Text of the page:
‘I DID suggest DARCY GILLY, (Manchester Guardian) didn’t I? There is also a man called CHOLLERTON (expert on the Moscow trials) who cld be contacted through the Observer.
Cranham April 6th, 1949.
I haven’t written earlier because I have really been rather poorly, and I can’t use the typewriter even now, so I hope you will be able to cope with my handwriting.
I couldn’t think of any more names to add to your possible list of writers except FRANZ BORKENAU (the Observer would know his address) whose name I think I gave you, and GLEB STRUVE (he’s at Pasadena in California at present), the Russian translator and critic. Of course there are hordes of Americans, whose names can be found in the (New York) New Leader, the Jewish monthly paper “Commentary”, and the Partisan Review. I could also, if it is of any value, give you a list of journalists and writers who in my opinion are crypto-communists, fellow-travellers or inclined that way and should not be trusted as propagandists. But for that I shall have to send for a notebook which I have at home, and if I do give you such a list it is strictly confidential...
Just one idea occurred to me for propaganda not abroad but in this country. A friend of mine in Stockholm tells me that as the Swedes didn’t make films of their own one sees a lot of German and Russian films, and some of the Russian films, which of course would not normally reach this country, are unbelievably scurrilous anti-British propaganda. He referred especially to a historical film about the Crimean war. As the Swedes can get hold of these films I suppose we can; might it not be a good idea to have showings of some of them in this country...
I read the enclosed article with interest, but it seems to me anti-religious rather than anti-semitic. For what my opinion is worth, I don’t think anti-anti-semitism is a strong card to play in anti-Russian propaganda. The USSR must in practice be somewhat anti-semitic, as it is opposed both to Zionism within its own borders and on the other hand to the liberalism and internationalism of the non-Zionist Jews, but a polyglot state of that kind can never be officially anti-semitic, in the Nazi manner, just as the British Empire cannot. If you try to tie up Communism with anti-semitism, it is always possible in reply to point to people like Kaganovich or Anna Pauleer, also to the large number of Jews in the Communist parties everywhere. I also think it is bad policy to try to curry favour with your enemies. The Zionists Jews everywhere hate us and regard Britain as the enemy, more even than Germany. Of course this is based on misunderstanding, but as long as it is so I do not think we do ourselves any good by denouncing anti- semitism in other nations.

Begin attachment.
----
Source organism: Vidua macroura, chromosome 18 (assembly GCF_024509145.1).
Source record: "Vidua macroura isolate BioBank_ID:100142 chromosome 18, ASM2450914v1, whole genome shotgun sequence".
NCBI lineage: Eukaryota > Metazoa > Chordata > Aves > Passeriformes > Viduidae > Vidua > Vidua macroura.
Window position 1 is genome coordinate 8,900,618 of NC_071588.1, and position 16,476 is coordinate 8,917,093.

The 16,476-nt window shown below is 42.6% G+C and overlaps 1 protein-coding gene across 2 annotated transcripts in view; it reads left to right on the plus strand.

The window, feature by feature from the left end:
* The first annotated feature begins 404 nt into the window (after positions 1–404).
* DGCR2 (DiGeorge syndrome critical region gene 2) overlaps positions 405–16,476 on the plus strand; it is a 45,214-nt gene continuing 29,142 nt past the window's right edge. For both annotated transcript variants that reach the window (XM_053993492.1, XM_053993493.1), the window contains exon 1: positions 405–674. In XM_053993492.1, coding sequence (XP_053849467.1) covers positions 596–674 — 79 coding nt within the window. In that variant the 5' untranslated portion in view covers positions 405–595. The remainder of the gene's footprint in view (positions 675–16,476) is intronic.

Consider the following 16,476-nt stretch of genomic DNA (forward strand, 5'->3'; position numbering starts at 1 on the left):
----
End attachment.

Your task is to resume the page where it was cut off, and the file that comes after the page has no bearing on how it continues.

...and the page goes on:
I am sorry I can’t write a better letter, but I really have felt so lousy the last few days. Perhaps a bit later I’ll get some ideas.
With love, George.’
‘Here is an excerpt from George Orwell’s list of possible ‘crypto-communists & fellow-travelers’ published in ‘The Complete Orwell’, edited by Peter Davison. Orwell, who initially intended the list to be private, jotted used shorthand notes. FT refers to fellow traveler; CP stands for Communist Party. Spelling and punctuation are as in the original. The parentheses are Orwell’s, and brackets show passages he crossed out. (Some names, like Upton Sinclair and Fiorello La Guardia, were crossed out altogether.) Mr. Davison inserted the dates of the subjects and the italicized explanations.’
*) He was wrong-headed in a number of his listings. Stephen Spender, whom Orwell labeled a ‘sentimental sympathizer’. In 1949, contributed an essay the next year to ‘The God That Failed’, an indictment of Communism. And some comments are simply appalling. The anti-Semitic and anti-homosexual overtones of his notes are clear.
Machine-readable version: O. Dag
Last modified on: 2012-11-27